Artform is an amateur theatrical company resident at the Broadway Studio in Catford, South East London. They have produced a diverse selection of musicals, plays and concerts. Their previous productions include ‘Avenue Q’, ‘Into the Woods’, and ‘Oh What A Lovely War’. I met up with Sheila Arden, Artform’s Chair and Artistic Director to discuss the ins and outs of running a theatre production company, what it’s like to be a Director and what Artform has planned next.
I adored so many aspects of the Artform’s production of The Last Five Years: its intimate venue; the simple stage design; and the moving performances. In this two-person musical, we see the bittersweet rise and fall of Cathy and Jamie’s five-year relationship. It was honest, raw and heart-breaking.
In Leave to Remain, I was absorbed during the first fifteen minutes and believed I was witnessing the next big thing to be produced in London. The music was sensational and combined with its unique use of movement, this captivating atmosphere was created. But in the scenes which followed, my initial impressions were proved wrong. The show played into one too many clichés and negative character stereotypes. The music and movement continued to be excellent, but the musical is ultimately let down by its book.
If we cast our memories back to school, most of us can vaguely remember learning about Henry VIII. If you did, you would have most likely learnt about his six wives and that ‘divorced’, ‘beheaded’, ‘died’ poem, but not much more about them. In Six, these ladies take centre stage and we gain an insight into their multi-dimensional lives through pop contemporary music. They have these big personalities and fascinating stories to share. The result is Hamilton meets the Spice Girls. It’s fun, fresh, and one of the most original British shows I’ve seen in a while.
The West End is starting to play host to a collection of musical theatre productions which celebrate a variety of women. This includes shows such as Six, Caroline or Change, Tina Turner the Musical and the incoming productions of Waitress and 9 to 5. I least expected for this celebration to extend to the revival of the musical Company. Company, a Sondheim classic, which was originally written to centre around a male bachelor, Bobby. But in this revival, it centres around a single lady, Bobbie. And it works, brilliantly. The show, written almost 50 years ago now, provides a sophisticated insight into the modern-day woman and feels as fresh as if it was written today.
Caroline, or Change is a musical of two quite different acts. The first had enjoyable parts but felt slow and left me feeling lukewarm. It was only during the second act that it shifted up a gear and an interesting show began to reveal itself. It became about much more than just an angry black woman in a low paid job, but a multi-layered insight into the feeling of change which rippled across America in the 1960s. It’s not your average feel-good musical but one that gets the brain ticking.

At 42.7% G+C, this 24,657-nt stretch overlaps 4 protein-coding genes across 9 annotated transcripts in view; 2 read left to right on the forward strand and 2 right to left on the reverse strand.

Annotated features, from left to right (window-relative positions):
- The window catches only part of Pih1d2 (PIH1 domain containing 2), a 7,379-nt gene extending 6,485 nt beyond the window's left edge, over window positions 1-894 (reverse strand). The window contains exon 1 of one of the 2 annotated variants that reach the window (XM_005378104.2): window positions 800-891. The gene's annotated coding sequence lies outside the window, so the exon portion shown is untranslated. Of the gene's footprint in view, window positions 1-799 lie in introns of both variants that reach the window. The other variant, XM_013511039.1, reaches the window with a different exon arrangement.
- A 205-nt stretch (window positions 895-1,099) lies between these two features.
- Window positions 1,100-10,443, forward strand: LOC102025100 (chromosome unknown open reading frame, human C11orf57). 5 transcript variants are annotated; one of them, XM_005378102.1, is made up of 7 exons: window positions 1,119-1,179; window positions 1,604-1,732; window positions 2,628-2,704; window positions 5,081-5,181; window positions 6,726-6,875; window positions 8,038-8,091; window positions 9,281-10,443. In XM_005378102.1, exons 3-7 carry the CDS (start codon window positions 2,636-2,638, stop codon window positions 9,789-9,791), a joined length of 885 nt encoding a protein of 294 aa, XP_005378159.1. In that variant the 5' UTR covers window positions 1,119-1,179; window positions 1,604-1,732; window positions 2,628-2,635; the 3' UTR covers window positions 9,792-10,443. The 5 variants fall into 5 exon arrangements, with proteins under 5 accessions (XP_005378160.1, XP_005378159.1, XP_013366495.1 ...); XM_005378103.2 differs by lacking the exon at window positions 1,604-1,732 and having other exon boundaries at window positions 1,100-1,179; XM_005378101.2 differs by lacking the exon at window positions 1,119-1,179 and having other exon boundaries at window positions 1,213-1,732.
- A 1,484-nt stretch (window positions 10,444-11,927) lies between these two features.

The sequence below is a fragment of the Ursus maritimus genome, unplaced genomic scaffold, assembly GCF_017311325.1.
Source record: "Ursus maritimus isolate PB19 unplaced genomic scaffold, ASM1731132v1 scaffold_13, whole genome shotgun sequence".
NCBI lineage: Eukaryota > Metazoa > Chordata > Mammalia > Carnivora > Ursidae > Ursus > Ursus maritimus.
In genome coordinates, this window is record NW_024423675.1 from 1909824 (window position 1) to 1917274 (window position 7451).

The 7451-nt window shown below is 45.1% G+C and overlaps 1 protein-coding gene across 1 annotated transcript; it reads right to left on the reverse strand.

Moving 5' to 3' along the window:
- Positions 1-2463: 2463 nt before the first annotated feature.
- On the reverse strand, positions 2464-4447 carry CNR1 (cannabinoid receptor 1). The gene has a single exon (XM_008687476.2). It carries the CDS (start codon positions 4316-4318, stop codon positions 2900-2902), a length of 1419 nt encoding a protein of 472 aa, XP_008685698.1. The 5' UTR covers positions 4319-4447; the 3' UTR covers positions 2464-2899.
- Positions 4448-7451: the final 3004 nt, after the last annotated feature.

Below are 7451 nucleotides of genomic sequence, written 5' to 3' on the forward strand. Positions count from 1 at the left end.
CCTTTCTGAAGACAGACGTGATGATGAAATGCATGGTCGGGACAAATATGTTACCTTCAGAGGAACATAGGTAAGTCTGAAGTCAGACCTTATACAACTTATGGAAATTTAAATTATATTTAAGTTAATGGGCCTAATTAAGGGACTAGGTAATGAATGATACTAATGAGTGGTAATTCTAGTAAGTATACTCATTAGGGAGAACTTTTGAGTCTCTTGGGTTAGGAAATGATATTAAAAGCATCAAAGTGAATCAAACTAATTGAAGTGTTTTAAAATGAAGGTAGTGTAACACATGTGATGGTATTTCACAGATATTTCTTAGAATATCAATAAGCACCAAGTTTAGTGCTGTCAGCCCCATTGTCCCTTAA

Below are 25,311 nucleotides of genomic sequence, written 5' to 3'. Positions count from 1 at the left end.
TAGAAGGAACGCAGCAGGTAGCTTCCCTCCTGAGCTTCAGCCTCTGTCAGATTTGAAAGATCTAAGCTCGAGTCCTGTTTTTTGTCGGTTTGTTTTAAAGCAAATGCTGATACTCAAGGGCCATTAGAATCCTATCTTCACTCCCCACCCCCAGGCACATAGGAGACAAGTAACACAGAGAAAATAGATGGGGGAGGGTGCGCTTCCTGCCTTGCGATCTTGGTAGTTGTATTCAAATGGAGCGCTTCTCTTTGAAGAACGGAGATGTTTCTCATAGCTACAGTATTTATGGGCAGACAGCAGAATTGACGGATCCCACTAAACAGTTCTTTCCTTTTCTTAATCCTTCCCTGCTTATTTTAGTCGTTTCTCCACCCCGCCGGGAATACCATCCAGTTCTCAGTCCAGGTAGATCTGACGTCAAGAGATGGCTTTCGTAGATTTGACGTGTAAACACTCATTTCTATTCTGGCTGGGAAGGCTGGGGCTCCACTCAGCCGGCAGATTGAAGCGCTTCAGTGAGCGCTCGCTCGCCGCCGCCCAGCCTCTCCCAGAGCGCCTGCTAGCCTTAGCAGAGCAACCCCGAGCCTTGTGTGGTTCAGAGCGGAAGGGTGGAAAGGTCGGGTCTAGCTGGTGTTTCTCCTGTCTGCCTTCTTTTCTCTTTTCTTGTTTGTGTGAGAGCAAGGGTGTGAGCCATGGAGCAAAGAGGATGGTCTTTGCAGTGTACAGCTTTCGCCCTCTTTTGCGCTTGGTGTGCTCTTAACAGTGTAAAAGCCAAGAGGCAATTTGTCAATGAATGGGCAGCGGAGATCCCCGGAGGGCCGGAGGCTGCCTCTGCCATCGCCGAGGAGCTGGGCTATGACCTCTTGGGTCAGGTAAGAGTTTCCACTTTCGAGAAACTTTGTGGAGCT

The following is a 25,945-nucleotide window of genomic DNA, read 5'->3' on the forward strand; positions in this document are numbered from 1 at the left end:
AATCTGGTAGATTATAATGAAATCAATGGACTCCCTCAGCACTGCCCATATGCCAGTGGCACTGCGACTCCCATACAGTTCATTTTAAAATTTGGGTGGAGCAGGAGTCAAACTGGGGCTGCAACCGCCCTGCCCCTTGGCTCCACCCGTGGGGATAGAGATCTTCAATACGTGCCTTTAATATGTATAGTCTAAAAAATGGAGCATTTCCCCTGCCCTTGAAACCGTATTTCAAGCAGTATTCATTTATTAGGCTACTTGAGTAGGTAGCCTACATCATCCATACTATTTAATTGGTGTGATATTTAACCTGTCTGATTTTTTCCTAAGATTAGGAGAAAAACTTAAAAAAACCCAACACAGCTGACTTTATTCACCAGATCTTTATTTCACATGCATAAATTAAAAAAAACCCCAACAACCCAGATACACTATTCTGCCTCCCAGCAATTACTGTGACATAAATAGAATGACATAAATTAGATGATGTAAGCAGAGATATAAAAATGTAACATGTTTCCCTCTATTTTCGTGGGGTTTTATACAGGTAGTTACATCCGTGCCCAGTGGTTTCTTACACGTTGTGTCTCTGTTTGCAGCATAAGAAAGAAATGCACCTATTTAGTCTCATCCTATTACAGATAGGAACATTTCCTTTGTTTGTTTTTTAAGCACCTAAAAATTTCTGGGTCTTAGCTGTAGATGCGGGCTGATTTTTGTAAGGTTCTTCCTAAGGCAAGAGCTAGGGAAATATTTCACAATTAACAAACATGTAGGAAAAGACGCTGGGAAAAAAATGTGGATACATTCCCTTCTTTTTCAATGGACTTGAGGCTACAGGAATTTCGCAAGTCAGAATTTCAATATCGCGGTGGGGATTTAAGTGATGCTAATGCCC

‘So, the world’s unfair, keep it locked out there, in here it’s beautiful’. Hearing this lyric live on stage, the words rang clear in the air and carried a new meaning out of the context of the show. Heathers is pure unadulterated escapism. I was immersed in this crazy world; with its 80s fashion, bizarre expressions and heightened teen angst. By the finale, I was engrossed and didn’t want it to end. Somehow it manages to lock out the outside world and make you feel part of another reality that was, for lack of a better word, beautiful.
Summer: The Donna Summer Musical targets audiences who love the Queen of Disco and want to hear her hit songs performed live in flashy dance numbers, rather than for crowds who prefer a night of sophisticated story-telling. Although it may not be to everyone’s taste, the cast certainly raises the roof of the Lunt-Fontanne theatre.
I love musical theatre overtures, I bloody love them. They just make me giddy with joy. But why don’t we have them anymore? It might have something to do with the fact that orchestras aren’t as full as they used to be, so considering they won’t be performed in their full and rich glory no one bothers? I write that as if I was alive during the golden ages of musicals. But sadly not. Their legacy largely remains through the existence of cast recordings, but essentially, with a few exceptions (including the Honeymoon in Vegas  Overture), I feel as though they are thing of the past.
Hollywood’s attempts at putting theatre related shows on screen have had varying degrees of success (Smash and Rise, yes I’m referring to you). The latest attempt to catch my attention was the 2016 film, ‘Opening Night’, which is now available to stream on Netflix.